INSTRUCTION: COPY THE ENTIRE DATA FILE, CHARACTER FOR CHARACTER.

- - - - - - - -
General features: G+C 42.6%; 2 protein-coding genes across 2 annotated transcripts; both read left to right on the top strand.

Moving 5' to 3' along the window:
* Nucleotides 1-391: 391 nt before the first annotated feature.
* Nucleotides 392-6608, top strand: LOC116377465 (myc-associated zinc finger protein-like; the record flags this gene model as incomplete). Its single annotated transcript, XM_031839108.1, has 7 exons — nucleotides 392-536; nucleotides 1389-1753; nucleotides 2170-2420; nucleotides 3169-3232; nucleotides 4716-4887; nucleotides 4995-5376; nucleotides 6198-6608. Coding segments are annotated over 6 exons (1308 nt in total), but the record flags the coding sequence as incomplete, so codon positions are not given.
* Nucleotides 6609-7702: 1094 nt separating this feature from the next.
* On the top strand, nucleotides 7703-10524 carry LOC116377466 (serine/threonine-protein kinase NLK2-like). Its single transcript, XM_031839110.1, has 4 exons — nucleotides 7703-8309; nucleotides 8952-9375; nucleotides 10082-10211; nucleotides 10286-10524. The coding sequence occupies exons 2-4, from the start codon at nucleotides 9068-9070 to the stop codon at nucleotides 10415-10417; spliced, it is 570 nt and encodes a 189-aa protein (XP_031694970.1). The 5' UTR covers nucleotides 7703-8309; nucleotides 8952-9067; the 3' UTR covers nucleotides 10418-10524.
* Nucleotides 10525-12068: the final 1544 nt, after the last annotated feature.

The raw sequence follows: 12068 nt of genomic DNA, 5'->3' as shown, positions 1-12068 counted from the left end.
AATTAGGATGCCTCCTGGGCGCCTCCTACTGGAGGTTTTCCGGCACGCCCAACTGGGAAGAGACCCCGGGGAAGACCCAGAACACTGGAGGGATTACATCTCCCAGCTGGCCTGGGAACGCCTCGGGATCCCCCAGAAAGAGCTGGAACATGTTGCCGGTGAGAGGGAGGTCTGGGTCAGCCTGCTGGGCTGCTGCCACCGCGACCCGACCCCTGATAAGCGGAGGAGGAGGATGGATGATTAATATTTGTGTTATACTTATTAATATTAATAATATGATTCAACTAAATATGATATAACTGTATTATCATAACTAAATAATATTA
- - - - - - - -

General features: G+C 42.6%; 2 protein-coding genes across 2 annotated transcripts; both read left to right on the top strand.

Moving 5' to 3' along the window:
* Nucleotides 1-391: 391 nt before the first annotated feature.
* Nucleotides 392-6608, top strand: LOC116377465 (myc-associated zinc finger protein-like; the record flags this gene model as incomplete). Its single annotated transcript, XM_031839108.1, has 7 exons — nucleotides 392-536; nucleotides 1389-1753; nucleotides 2170-2420; nucleotides 3169-3232; nucleotides 4716-4887; nucleotides 4995-5376; nucleotides 6198-6608. Coding segments are annotated over 6 exons (1308 nt in total), but the record flags the coding sequence as incomplete, so codon positions are not given.
* Nucleotides 6609-7702: 1094 nt separating this feature from the next.
* On the top strand, nucleotides 7703-10524 carry LOC116377466 (serine/threonine-protein kinase NLK2-like). Its single transcript, XM_031839110.1, has 4 exons — nucleotides 7703-8309; nucleotides 8952-9375; nucleotides 10082-10211; nucleotides 10286-10524. The coding sequence occupies exons 2-4, from the start codon at nucleotides 9068-9070 to the stop codon at nucleotides 10415-10417; spliced, it is 570 nt and encodes a 189-aa protein (XP_031694970.1). The 5' UTR covers nucleotides 7703-8309; nucleotides 8952-9067; the 3' UTR covers nucleotides 10418-10524.
* Nucleotides 10525-12068: the final 1544 nt, after the last annotated feature.

The raw sequence follows: 12068 nt of genomic DNA, 5'->3' as shown, positions 1-12068 counted from the left end.
AATTAGGATGCCTCCTGGGCGCCTCCTACTGGAGGTTTTCCGGCACGCCCAACTGGGAAGAGACCCCGGGGAAGACCCAGAACACTGGAGGGATTACATCTCCCAGCTGGCCTGGGAACGCCTCGGGATCCCCCAGAAAGAGCTGGAACATGTTGCCGGTGAGAGGGAGGTCTGGGTCAGCCTGCTGGGCTGCTGCCACCGCGACCCGACCCCTGATAAGCGGAGGAGGAGGATGGATGATTAATATTTGTGTTATACTTATTAATATTAATAATATGATTCAACTAAATATGATATAACTGTATTATCATAACTAAATAATATTA